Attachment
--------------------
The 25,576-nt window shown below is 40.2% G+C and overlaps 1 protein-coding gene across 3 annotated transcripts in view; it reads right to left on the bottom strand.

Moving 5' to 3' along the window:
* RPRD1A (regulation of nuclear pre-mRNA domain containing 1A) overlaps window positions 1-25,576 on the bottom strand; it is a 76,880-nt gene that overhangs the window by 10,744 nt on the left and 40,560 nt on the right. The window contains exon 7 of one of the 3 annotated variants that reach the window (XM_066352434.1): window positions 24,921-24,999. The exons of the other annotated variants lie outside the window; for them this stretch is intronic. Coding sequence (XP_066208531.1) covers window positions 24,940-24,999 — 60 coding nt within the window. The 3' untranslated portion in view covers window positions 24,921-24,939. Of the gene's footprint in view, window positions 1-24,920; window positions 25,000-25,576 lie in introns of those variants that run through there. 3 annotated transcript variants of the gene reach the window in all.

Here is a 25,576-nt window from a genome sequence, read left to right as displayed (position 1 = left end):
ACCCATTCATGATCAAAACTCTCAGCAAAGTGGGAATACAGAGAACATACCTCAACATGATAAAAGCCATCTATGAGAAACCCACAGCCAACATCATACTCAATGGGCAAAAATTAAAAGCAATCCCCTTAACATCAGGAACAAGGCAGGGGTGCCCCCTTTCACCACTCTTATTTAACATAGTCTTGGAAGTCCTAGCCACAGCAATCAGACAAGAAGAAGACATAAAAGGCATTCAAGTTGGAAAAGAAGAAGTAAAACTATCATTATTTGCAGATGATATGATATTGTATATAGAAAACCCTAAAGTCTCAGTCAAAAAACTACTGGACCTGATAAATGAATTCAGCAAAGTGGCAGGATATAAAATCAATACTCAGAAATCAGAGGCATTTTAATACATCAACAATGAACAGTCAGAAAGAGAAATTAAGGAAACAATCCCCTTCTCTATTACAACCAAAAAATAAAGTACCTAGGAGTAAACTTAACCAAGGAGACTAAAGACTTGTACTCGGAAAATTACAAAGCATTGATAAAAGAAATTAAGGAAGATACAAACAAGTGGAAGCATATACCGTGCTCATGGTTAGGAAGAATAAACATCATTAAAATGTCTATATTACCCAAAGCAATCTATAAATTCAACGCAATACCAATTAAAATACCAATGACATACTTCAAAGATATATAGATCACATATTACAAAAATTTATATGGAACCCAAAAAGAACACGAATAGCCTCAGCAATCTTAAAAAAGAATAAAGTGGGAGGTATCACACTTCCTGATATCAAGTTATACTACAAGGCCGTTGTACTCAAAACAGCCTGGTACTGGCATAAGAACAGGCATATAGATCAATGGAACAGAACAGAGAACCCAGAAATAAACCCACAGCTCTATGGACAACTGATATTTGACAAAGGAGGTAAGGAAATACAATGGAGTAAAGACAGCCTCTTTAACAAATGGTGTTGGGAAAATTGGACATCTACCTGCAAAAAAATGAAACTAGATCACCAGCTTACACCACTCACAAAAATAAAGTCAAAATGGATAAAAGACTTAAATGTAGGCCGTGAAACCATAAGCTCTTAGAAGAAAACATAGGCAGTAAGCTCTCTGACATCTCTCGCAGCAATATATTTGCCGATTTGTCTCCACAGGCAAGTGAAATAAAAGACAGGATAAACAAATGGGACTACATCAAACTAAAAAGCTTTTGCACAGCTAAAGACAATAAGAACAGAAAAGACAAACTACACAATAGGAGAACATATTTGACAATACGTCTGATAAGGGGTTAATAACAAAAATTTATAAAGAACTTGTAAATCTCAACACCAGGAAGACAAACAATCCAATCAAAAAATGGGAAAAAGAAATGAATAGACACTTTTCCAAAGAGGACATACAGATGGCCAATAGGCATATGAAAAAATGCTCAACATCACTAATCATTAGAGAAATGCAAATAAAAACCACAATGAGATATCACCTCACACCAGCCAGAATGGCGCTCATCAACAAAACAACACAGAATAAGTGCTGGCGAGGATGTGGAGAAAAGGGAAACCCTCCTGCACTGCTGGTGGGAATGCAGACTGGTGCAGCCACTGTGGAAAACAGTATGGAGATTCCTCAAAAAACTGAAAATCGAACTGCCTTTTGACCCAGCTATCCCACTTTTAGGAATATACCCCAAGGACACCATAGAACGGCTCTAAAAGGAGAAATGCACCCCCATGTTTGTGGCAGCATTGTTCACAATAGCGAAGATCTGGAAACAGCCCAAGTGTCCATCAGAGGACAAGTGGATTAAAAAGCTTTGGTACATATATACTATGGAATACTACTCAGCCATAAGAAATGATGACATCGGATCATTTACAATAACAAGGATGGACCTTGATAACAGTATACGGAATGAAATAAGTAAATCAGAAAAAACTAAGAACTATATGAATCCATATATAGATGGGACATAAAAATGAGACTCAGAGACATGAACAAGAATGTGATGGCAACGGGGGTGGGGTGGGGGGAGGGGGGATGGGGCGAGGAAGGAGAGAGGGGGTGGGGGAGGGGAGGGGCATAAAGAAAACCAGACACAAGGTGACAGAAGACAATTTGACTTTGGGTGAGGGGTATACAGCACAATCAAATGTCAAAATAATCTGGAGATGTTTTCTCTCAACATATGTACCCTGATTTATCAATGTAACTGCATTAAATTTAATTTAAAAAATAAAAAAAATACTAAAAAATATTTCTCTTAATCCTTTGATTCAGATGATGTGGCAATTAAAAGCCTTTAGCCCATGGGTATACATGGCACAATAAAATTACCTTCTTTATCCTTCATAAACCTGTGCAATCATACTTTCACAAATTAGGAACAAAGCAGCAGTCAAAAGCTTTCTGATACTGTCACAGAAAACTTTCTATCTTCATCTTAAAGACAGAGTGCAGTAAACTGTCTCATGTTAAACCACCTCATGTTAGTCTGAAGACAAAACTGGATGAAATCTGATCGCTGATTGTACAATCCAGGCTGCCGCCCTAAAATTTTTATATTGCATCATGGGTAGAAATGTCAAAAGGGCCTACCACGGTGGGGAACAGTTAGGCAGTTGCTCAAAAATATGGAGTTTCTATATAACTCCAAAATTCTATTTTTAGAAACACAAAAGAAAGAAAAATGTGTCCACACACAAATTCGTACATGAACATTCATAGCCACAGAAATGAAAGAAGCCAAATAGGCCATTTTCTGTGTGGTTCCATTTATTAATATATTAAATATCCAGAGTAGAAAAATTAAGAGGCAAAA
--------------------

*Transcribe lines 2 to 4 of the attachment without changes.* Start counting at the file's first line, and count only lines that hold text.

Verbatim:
Moving 5' to 3' along the window:
* RPRD1A (regulation of nuclear pre-mRNA domain containing 1A) overlaps window positions 1-25,576 on the bottom strand; it is a 76,880-nt gene that overhangs the window by 10,744 nt on the left and 40,560 nt on the right. The window contains exon 7 of one of the 3 annotated variants that reach the window (XM_066352434.1): window positions 24,921-24,999. The exons of the other annotated variants lie outside the window; for them this stretch is intronic. Coding sequence (XP_066208531.1) covers window positions 24,940-24,999 — 60 coding nt within the window. The 3' untranslated portion in view covers window positions 24,921-24,939. Of the gene's footprint in view, window positions 1-24,920; window positions 25,000-25,576 lie in introns of those variants that run through there. 3 annotated transcript variants of the gene reach the window in all.

Here is a 25,576-nt window from a genome sequence, read left to right as displayed (position 1 = left end):